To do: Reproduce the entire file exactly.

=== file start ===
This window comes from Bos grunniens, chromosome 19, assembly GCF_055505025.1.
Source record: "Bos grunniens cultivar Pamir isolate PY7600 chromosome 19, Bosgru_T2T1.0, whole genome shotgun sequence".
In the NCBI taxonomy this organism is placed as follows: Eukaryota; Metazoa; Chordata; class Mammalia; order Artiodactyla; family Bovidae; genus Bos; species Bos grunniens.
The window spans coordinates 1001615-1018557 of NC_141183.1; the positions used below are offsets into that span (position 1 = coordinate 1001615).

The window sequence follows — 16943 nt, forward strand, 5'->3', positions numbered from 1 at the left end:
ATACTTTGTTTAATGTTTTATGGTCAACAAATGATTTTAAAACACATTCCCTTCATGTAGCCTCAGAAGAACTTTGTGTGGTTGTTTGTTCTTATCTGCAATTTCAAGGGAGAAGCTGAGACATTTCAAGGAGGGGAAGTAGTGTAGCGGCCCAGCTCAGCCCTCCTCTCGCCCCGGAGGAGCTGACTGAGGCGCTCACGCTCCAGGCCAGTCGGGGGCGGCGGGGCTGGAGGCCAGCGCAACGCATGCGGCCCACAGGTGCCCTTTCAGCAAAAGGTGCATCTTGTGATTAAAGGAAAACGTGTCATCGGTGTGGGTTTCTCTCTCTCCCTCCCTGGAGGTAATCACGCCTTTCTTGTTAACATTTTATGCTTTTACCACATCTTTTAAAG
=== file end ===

This window comes from Bos grunniens, chromosome 19, assembly GCF_055505025.1.
Source record: "Bos grunniens cultivar Pamir isolate PY7600 chromosome 19, Bosgru_T2T1.0, whole genome shotgun sequence".
In the NCBI taxonomy this organism is placed as follows: Eukaryota; Metazoa; Chordata; class Mammalia; order Artiodactyla; family Bovidae; genus Bos; species Bos grunniens.
The window spans coordinates 1001615-1018557 of NC_141183.1; the positions used below are offsets into that span (position 1 = coordinate 1001615).

The window sequence follows — 16943 nt, forward strand, 5'->3', positions numbered from 1 at the left end:
ATACTTTGTTTAATGTTTTATGGTCAACAAATGATTTTAAAACACATTCCCTTCATGTAGCCTCAGAAGAACTTTGTGTGGTTGTTTGTTCTTATCTGCAATTTCAAGGGAGAAGCTGAGACATTTCAAGGAGGGGAAGTAGTGTAGCGGCCCAGCTCAGCCCTCCTCTCGCCCCGGAGGAGCTGACTGAGGCGCTCACGCTCCAGGCCAGTCGGGGGCGGCGGGGCTGGAGGCCAGCGCAACGCATGCGGCCCACAGGTGCCCTTTCAGCAAAAGGTGCATCTTGTGATTAAAGGAAAACGTGTCATCGGTGTGGGTTTCTCTCTCTCCCTCCCTGGAGGTAATCACGCCTTTCTTGTTAACATTTTATGCTTTTACCACATCTTTTAAAG